The theme of bathers, and indeed beach scenes in general, always held a great fascination for Pablo Picasso, who depicted them from different approaches and in a succession of styles. However, both for the atypicality of its iconography and the size and technique, La nageuse (The Swimmer) constitutes a special case within Picasso’s universe of sea-themed figures and objects. Unlike most cases, in this picture from 1934 Marie-Thérèse Walter primarily inspires fear. Her blond hair has been transformed into a stiff plume, which seems to end in a knifepoint, and the magnetism emanating from her squinting eyes is surpassed only by the sensation of greed transmitted by her funnel-like mouth, waiting to swallow a hypothetical prey. Brandishing her femininity – embodied in her heavy breasts – like a banner, rather than enjoying the welcoming embrace of the water, this ambiguous and terrifying character, with its huge stiff fin-like hands, seems to be preparing for an imminent attack. Given the proximity of armed conflict in his own country, it would not be too farfetched to believe that Picasso conceived this ghostly apparition as a distant antecedent of Guernica itself.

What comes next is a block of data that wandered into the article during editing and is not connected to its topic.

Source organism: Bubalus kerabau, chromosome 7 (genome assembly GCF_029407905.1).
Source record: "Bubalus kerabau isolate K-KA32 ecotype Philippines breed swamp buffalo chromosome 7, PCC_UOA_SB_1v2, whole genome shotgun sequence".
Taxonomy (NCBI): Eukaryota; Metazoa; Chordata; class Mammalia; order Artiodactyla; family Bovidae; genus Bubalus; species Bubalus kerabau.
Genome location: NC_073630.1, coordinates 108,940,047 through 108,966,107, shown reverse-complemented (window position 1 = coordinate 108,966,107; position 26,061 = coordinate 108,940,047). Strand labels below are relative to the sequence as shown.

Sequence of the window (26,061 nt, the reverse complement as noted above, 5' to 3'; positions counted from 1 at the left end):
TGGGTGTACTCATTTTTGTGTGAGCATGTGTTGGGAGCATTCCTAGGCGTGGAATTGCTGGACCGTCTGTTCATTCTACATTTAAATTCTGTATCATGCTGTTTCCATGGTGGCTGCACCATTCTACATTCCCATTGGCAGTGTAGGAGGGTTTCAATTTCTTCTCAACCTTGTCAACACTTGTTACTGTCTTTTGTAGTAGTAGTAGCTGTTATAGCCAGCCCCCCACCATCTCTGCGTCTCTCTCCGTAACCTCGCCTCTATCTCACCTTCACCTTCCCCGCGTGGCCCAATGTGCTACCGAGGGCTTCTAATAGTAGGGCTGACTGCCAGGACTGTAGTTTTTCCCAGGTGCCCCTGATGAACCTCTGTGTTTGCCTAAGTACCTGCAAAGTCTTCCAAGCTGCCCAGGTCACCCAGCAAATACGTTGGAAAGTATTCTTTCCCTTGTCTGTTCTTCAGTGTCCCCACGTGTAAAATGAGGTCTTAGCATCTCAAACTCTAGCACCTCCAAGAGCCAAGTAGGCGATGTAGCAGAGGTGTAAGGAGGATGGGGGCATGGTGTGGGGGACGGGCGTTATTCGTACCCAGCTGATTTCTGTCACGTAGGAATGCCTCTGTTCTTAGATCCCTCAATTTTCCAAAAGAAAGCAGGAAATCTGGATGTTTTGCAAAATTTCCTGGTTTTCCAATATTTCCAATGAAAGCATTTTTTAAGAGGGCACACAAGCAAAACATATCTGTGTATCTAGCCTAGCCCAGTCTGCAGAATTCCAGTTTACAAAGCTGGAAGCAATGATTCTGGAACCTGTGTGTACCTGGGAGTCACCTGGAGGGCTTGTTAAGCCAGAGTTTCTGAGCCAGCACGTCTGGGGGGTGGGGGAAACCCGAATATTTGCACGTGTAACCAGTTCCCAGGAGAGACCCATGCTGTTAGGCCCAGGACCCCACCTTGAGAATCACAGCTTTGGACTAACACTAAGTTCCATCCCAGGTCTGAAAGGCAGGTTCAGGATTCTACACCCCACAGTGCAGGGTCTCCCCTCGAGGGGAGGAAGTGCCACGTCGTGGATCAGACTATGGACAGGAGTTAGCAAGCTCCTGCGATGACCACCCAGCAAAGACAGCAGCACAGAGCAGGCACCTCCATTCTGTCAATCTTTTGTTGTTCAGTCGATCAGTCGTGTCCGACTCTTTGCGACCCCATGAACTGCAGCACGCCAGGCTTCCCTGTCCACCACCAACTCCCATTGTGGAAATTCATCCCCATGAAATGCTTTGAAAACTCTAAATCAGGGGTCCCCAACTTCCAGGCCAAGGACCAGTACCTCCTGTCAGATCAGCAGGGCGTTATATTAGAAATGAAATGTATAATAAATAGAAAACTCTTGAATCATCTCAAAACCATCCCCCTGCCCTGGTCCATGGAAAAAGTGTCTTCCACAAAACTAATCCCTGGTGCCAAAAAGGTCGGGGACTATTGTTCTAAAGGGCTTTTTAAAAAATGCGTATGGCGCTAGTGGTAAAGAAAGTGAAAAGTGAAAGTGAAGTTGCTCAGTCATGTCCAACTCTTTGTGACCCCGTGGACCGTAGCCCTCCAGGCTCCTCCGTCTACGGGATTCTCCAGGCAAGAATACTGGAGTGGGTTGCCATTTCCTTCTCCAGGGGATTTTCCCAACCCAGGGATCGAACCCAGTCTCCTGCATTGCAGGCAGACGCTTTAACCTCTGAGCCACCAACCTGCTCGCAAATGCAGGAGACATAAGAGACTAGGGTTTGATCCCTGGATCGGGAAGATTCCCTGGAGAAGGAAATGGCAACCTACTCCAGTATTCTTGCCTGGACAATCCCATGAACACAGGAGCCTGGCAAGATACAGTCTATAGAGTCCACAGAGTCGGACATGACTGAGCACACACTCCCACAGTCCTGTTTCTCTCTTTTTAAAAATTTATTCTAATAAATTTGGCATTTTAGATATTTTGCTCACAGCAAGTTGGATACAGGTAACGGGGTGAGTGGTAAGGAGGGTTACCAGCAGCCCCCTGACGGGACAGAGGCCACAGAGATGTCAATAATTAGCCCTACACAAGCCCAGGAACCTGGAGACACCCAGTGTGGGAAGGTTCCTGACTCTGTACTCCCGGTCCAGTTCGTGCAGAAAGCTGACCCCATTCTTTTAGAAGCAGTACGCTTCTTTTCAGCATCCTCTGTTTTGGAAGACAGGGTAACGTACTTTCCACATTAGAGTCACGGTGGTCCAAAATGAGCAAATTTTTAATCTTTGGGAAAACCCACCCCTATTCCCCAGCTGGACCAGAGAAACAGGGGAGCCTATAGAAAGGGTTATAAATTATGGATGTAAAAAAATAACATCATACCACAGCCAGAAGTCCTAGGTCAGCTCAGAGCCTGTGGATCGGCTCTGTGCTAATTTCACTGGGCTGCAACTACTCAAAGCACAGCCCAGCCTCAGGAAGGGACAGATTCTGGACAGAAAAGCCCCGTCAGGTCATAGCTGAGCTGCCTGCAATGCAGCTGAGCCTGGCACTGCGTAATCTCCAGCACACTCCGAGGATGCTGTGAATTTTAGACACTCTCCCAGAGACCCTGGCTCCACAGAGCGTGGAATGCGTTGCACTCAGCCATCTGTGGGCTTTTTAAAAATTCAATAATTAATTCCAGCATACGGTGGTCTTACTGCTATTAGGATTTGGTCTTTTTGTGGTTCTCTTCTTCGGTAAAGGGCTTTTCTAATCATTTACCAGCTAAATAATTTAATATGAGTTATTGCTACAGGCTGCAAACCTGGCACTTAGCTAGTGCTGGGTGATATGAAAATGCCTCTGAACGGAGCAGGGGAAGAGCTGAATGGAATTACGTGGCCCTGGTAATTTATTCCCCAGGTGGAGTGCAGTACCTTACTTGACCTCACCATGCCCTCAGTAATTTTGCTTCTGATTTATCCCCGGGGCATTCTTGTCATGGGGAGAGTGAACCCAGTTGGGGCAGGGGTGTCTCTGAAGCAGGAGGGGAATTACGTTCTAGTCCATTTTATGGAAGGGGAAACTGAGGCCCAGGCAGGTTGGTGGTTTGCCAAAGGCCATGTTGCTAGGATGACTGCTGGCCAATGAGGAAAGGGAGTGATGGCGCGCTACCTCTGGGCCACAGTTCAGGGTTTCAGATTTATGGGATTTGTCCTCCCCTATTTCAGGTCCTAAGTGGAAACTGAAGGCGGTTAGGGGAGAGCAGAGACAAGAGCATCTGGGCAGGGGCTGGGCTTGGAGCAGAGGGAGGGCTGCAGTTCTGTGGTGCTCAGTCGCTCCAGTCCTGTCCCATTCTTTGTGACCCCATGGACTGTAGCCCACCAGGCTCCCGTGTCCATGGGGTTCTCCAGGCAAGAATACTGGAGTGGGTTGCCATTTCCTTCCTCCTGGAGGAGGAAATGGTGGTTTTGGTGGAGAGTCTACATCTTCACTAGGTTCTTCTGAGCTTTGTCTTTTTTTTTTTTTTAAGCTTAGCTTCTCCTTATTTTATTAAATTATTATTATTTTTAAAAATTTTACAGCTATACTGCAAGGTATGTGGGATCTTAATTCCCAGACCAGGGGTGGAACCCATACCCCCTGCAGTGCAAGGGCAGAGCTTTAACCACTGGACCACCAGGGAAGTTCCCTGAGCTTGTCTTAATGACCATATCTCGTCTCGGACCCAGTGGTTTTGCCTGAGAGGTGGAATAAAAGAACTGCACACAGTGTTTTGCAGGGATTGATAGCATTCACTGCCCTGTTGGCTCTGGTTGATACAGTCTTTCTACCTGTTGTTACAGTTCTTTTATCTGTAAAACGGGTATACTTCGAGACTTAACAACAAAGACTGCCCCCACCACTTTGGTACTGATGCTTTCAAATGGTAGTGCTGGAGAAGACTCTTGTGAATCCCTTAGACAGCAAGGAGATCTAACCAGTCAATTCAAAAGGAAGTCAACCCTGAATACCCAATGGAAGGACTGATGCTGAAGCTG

Paloma Esteban Leal